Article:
David Bourget (Western Ontario)
David Chalmers (ANU, NYU)
Rafael De Clercq
Jack Alan Reynolds
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International Philosophical Quarterly 44 (3):305-319 (2004)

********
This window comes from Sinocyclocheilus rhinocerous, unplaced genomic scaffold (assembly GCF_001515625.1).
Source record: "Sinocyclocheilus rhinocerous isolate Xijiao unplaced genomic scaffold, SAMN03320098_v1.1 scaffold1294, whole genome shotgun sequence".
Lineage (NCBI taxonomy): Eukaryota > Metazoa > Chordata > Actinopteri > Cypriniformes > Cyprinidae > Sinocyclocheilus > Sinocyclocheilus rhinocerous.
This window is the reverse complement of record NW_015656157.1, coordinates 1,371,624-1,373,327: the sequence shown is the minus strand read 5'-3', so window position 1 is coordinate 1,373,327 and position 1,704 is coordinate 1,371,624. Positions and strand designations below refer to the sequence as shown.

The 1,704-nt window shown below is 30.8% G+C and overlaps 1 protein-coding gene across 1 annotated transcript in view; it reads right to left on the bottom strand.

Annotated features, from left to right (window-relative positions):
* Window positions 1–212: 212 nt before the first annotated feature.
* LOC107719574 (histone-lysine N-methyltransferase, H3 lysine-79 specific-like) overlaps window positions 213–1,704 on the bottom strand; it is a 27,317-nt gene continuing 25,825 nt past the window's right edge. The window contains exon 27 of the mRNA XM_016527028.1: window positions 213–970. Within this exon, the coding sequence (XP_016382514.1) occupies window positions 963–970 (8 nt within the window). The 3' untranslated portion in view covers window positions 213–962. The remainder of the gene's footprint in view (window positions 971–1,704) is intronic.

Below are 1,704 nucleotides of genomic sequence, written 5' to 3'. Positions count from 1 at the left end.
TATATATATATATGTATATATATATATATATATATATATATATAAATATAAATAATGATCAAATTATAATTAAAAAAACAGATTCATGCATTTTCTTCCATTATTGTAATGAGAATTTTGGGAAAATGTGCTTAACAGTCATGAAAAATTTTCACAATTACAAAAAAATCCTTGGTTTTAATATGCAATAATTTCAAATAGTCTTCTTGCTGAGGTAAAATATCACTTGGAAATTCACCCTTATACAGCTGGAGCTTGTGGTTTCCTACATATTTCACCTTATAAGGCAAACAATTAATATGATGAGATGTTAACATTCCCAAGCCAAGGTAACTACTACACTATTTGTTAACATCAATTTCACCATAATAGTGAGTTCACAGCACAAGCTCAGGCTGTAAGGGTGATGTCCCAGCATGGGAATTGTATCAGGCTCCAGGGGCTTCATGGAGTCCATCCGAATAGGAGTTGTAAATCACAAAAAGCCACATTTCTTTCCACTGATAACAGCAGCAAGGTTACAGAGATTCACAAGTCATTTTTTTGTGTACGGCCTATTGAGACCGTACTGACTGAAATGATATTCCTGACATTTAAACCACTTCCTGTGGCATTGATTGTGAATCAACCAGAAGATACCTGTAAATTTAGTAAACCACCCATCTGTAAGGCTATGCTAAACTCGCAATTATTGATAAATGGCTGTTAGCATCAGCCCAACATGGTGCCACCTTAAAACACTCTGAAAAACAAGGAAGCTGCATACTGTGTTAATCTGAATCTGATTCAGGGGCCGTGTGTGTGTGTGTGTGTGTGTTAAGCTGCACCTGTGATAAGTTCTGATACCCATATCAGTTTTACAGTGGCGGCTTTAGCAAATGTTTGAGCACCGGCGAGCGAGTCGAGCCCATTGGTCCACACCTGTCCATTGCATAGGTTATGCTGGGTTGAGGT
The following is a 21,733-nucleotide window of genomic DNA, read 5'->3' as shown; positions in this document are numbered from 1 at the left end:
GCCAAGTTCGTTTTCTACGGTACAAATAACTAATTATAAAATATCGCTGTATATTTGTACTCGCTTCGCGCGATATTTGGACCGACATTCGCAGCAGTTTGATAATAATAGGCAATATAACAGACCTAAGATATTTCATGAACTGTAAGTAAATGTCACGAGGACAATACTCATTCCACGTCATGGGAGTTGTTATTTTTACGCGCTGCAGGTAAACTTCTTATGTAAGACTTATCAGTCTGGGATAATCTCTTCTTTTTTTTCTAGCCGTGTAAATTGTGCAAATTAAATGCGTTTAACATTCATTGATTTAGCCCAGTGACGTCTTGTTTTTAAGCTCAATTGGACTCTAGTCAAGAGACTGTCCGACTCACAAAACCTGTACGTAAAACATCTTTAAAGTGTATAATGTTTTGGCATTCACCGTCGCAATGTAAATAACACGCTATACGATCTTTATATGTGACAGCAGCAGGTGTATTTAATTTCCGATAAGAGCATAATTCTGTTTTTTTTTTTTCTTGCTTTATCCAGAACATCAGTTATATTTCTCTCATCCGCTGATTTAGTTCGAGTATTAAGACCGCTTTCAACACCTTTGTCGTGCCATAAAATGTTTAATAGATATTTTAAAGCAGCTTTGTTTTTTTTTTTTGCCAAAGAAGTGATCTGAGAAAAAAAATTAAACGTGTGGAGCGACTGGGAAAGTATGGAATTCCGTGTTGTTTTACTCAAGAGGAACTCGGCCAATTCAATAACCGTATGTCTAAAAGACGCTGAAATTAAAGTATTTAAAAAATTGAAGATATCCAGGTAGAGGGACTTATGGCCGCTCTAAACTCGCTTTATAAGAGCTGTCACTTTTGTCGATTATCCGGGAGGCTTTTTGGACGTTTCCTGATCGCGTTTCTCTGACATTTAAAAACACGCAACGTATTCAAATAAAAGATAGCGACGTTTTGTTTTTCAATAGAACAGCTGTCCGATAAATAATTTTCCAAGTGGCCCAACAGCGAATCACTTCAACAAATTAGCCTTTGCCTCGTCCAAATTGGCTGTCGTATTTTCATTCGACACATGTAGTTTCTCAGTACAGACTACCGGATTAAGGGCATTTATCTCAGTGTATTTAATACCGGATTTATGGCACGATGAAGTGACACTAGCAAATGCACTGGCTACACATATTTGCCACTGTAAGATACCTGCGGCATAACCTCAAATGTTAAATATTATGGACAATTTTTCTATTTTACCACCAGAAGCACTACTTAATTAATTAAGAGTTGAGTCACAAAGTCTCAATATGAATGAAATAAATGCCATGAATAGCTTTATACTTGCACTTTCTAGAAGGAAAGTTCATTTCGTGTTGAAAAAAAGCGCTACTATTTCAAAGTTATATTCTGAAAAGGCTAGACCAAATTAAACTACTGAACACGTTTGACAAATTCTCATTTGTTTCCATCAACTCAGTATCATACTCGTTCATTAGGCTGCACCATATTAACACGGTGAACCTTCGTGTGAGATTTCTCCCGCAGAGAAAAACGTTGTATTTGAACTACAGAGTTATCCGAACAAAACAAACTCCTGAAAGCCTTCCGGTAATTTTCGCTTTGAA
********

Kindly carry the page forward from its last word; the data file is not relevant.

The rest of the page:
This paper challenges the standard view that Kant ignored the role of prudence in moral life by arguing that there are two notions of prudence at work in his moral and political thought. First, prudence is ordinarily understood as a technical imperative of skill that consists in reasoning about the means to achieve a particular conditional end. Second, prudence functions as a secondary form of practical thought that plays a significant role in the development of applied moral and political judgment. The political judgment of citizens and politicians is prudence regulatively guided by right and virtue. As informed by regulative ideas, prudential judgment negotiates the demands of these ideas in relation to the cultural, political, and social realities of a particular form of life. This sense of prudence is empirically informed and involves a context-sensitive application of morality as well as conceptions of individual and general welfare
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